Middle East logistics sector receives redundancy warning
A recent spate of redundancies in the Middle East could hamper the logistics industry’s long-term growth, a recruitment consultant from Hy-Tech Logistics has warned.
Regional heavyweights such as Gulf Agency Company (GAC) and DP World have announced plans to reduce their workforce as a result of the global recession. However, such measures could “prove costly” as the market turns and demand increases, according to John Halpin, general manager of Hy-Tech Logistics.
“Redundancies may produce short-term savings, but what will the long-term cost be? Companies that make knee-jerk decisions to reduce their headcounts need to consider how these skills and experience will be replaced,” he explained to Logistics Middle East.
“Playing the guessing game about when the upturn might come is a difficult balancing act and costs are generally at the heart of this conundrum. Leaner companies will survive the current climate and the focus should be holding onto experienced personnel while creating an environment that will attract new talent,” Halpin added.
During an interview last month, GAC’s group president Lars Säfverström revealed that the company was considering plans to axe 30 people from its Dubai workforce of 1000 employees. “We have discussed redundancies,” he admitted. “We haven’t talked specifically about numbers, but I wouldn’t be surprised if there is a 5% reduction. We are increasing the amount of training and cutting down on overtime, but I’m afraid it will not be enough for some of our operations.”
Säfverström added that further redundancies across GAC’s other businesses could be possible if the market continues to deteriorate. However, while the company is forecasting a growth of between 12-13% this year, compared to 20% in recent times, business was expected pick up next year. “We’re planning for the upturn to come at the latest in mid-2010,” said Säfverström. “Our strategy is such that we are flexible and we want to stay close to the market so we can immediately adjust to circumstances, rather than making a [snap] decision now and reviewing it six months later when we have to take drastic action.”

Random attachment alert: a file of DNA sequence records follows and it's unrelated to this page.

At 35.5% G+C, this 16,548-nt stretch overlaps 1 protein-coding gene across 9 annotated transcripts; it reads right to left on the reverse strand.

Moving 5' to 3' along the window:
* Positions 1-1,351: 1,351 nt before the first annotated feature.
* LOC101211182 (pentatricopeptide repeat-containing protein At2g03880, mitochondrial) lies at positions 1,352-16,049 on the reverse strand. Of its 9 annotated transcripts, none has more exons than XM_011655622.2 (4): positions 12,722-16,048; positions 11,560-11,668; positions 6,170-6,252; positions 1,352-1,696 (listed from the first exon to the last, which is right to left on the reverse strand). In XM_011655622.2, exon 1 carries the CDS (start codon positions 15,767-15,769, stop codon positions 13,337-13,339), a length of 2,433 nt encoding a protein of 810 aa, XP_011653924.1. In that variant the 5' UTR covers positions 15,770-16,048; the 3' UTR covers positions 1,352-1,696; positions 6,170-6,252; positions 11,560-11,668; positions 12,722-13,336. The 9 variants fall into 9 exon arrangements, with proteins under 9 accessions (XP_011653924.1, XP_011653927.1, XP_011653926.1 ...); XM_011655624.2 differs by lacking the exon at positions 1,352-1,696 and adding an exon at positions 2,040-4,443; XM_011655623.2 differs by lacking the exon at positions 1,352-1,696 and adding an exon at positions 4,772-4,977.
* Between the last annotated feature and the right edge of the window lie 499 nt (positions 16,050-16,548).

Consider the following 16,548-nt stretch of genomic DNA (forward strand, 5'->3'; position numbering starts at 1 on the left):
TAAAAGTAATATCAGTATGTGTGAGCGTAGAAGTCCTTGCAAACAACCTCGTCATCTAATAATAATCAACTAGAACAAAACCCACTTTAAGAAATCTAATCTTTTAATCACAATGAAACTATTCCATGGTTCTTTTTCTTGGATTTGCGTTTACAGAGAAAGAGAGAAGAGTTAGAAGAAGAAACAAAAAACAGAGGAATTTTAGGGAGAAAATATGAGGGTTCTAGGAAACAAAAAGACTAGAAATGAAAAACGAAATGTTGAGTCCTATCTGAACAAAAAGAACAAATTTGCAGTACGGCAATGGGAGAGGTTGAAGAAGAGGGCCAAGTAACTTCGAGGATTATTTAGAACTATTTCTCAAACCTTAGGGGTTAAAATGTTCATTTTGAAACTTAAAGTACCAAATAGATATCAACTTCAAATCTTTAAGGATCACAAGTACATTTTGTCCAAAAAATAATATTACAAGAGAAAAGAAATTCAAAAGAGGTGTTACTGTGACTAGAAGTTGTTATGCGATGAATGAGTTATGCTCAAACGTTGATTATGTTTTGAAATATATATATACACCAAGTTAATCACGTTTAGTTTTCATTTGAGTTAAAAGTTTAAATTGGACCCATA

GAC’s announcement was shortly followed by a statement from Dubai-based port operator DP World, which revealed that 100 employees had been made redundant following a decline in consolidated volumes. “The volume deceleration we saw in the last quarter of 2008 has continued into early 2009 and shows little sign of easing in the foreseeable future. Falling utilisation rates across container terminals globally mean the demand for new capacity in the short-term is much diminished,” said DP World chairman Sultan Ahmed Bin Sulayem. “Taking into account our existing pipeline of committed capacity, the company has decided to defer much of our planned new capacity until such time as higher utilisation rates return.”
However, despite the recent spate of redundancies, recruitment specialists such as Hy-Tech Logistics believe opportunities are still available for logistics professionals in the Middle East. In fact, the company has expanded its regional recruitment team in recent months, with a senior official from its Dublin headquarters being transferred to Dubai because of growing demand.
“While we continue to monitor developments, our plans for Dubai are still bullish and our team will continue to increase over the remainder of the year,” concluded Halpin. “The talent required to maintain and build on the emirate’s achievements to date will continue to grow apace and companies that are making redundancies will find this talent extremely difficult to replace when the upturn arrives.”